Council on Tall Buildings and Urban Habitat
Ryszard M. Kowalczyk - Reflection

Ryszard M. Kowalczyk - Advisory Group Member (current), CTBUH Fellow (2009)
. Ryszard M. Kowalczyk, Warsaw, Poland
Advisory Group Member (current), CTBUH Fellow (2009)

Since I have been involved in Council on Tall Building activity from the very beginning, it is extremely difficult to select some particular events of this long, already lasting 40 years story. Let’s start from the very beginning.

When I joined the “Joint Committee on Tall Buildings” I previously had little to do with tall buildings. The only prior involvement I had was my work at a special unit established by the Polish Academy of Science to study the achievements in the building of the “Palace of Culture and Science” in Warsaw. Poland at this time belonged to the communist part of the world, and the tallest building in Warsaw, “Palace of Culture and Science,” was a gift of the Soviet Union and was designed and built by the Russians.  Its form and architecture was kept in the specific Russian style of this time, known from similar buildings built in Moscow. It was built in 1955 and has 42 stories and a height with spire reaching 237 meters.

The first tall urban developments after WWII were just beginning and were designed by Polish architects in a completely different style related to Warsaw and West-European tradition. The so called “East Side of Marszalkowska Street” complex, designed by Prof. Zbigniew Karpinski, having three tall buildings above 80 meters in height, was considered as the first step in the planning and development of the modern city center of Warsaw (1962 -69), which was completely  destroyed during WWII.

Poland has some tradition in tall buildings. Before WWII, the highest building was the Prudential building in Warsaw (rebuilt after WWII and serving now as Hotel Warszawa) which is 66 meters high with 16 stories, completed in 1933.  The building was a landmark of pre-WWII Warsaw, not only as Poland’s first skyscraper but also due to its interesting design. The structural design was provided by Prof. Stefan Bryla, who utilized a welded steel frame for the structure of the building.  This was one of the pioneering, successful applications of welding for such a building. It is worthwhile to say that Prof. Stefan Bryla also designed the 27.0 meter long, first in the world welded bridge (1928/29) over the river Sludwia near Lowicz, Poland, which is still today a landmark of technical achievements.1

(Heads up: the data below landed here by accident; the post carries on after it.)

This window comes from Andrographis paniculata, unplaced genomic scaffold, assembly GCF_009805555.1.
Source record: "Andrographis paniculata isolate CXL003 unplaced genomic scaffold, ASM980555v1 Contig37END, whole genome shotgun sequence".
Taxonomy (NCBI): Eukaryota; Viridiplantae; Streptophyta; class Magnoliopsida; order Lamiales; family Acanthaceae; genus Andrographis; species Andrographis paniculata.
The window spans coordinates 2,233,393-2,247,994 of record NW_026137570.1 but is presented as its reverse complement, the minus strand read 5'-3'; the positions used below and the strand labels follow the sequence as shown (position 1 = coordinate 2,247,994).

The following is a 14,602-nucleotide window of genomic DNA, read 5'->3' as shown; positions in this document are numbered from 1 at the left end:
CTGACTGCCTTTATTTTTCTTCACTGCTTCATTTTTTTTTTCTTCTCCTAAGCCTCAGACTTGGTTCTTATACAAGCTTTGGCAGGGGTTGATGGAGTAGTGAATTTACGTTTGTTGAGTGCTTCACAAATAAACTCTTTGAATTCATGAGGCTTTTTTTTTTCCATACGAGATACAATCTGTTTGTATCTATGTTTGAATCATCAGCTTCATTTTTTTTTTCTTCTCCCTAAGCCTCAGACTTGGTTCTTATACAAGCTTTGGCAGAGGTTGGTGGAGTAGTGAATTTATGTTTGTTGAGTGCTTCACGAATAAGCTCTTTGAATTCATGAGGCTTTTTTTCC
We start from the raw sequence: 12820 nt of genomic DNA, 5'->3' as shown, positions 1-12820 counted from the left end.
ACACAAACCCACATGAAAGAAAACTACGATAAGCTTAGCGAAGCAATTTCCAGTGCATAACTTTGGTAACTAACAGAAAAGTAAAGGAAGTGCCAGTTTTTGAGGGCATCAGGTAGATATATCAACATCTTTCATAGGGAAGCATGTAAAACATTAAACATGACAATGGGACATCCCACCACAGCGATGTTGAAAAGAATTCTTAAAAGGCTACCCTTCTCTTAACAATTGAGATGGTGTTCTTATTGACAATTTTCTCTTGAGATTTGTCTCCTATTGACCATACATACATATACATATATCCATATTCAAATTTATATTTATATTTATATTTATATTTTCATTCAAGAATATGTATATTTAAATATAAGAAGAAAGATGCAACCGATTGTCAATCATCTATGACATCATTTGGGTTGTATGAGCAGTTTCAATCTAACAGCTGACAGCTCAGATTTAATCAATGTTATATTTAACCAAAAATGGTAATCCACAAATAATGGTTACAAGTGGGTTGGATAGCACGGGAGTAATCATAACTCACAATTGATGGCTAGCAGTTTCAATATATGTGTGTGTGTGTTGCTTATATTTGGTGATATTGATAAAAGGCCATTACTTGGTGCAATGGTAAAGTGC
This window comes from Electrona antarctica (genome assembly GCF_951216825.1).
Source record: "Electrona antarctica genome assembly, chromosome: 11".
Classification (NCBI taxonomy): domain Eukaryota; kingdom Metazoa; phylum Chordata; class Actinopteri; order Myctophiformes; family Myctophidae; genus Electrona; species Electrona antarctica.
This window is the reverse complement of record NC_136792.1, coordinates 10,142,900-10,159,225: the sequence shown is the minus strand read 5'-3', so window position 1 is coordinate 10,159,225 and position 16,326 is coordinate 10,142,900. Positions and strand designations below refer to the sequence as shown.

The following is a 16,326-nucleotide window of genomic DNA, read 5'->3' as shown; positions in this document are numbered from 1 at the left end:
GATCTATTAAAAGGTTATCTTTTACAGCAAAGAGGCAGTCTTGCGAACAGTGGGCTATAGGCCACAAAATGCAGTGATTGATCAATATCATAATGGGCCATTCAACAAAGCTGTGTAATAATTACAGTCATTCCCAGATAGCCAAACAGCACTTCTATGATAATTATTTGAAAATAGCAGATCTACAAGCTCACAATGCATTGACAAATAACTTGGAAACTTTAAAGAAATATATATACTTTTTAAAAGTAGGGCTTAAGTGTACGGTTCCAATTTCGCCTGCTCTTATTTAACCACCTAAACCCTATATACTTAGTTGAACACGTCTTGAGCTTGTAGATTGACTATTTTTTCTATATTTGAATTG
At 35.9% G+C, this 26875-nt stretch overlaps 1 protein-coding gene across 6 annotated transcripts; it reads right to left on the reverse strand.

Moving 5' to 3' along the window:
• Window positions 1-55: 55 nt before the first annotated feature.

After the success of “Eastern Side,” other interesting projects were under study for redevelopment and rebuilding of other parts of the city center of Warsaw, as well as plans of new tall buildings for other big cities in Poland such as Katowice, Wroclaw and so on.

In these circumstances professionals in Poland, particularly architects and structural engineers, were very much interested in all developments in the world about city planning and the role of tall buildings. Information from IABSE about the establishment of the new working group for studying the problems of tall buildings resulted in our Committee of Civil Engineering deciding to join this group. As a member of IABSE, I was designated to represent Polish professionals.  From today’s perspective it seems rather strange to designate somebody to any organization, but in communist time this was often a normal procedure.  However, I never regretted this decision as it allowed me to learn a lot, to meet very interesting people, and to be involved in projects and works which I found extremely interesting and inspiring.

In the first meetings of the Joint Committee I met Prof. Lynn Beedle. His enthusiasm and his way of gaining followers impressed me very much. He was starting the preparation for a big project which was the production  of the MONOGRAPH on Tall Buildings.  It was a very ambitious plan and demanded broad co-operation of all kinds of specialists worldwide. This was successfully carried out and resulted in the editing of five volumes of the MONOGRAPH in 1978–81. At the beginning, the work seemed so enormous that one could hardly believe that it would be possible to organize such an expert international team to exchange, co-ordinate and compromise many various approaches and experiences, and to build a concise source of knowledge and elaborate it in a book.  It turned out however possible, due to Lynn’s ability to gain excellent cooperation worldwide and his skill to build an efficient team at Council Headquarters at Lehigh University.  I had to mention it, as it concerns also me.  I started the project as a simple member of the Joint Committee, but with time I became more and more involved in the Council activity, first in my native Poland and then in the Council Headquarters.

For me, the initial involvement in the real work for the Council was my designation by the Polish Committee of Civil Engineering to be responsible for the organization of the Regional Conference in Warsaw, which was scheduled in October 1972. To be better acquainted with this task, I participated in the First International Congress of the Council at Lehigh University in August 1972 with a group of twelve Polish professionals invited by the organizers. This was my first stay in the USA and also the first time for my colleagues of this group. I was impressed by many things: first, the skyscrapers of Manhattan; then, the excellent organization of the Congress; and lastly, the opportunity to meet big authorities, big names in the area of tall buildings listed in the program of the Congress.  Above all of these, I was aware that only a few months later I would have to pass my exam in organization of the Regional Conference in Warsaw, in which Lynn announced that more then 40 top specialists from abroad will take part, and I had to live up to the requested Council standard for such a conference.  Confrontation of the Lehigh Congress with my future job and responsibility for the Warsaw conference made me pay careful attention.  Lynn was very helpful and, in several meetings with me and some of my Polish colleagues, instructed us on his experiences and procedures, which could be used for a proper organization of the conference in Poland. (See figure 1)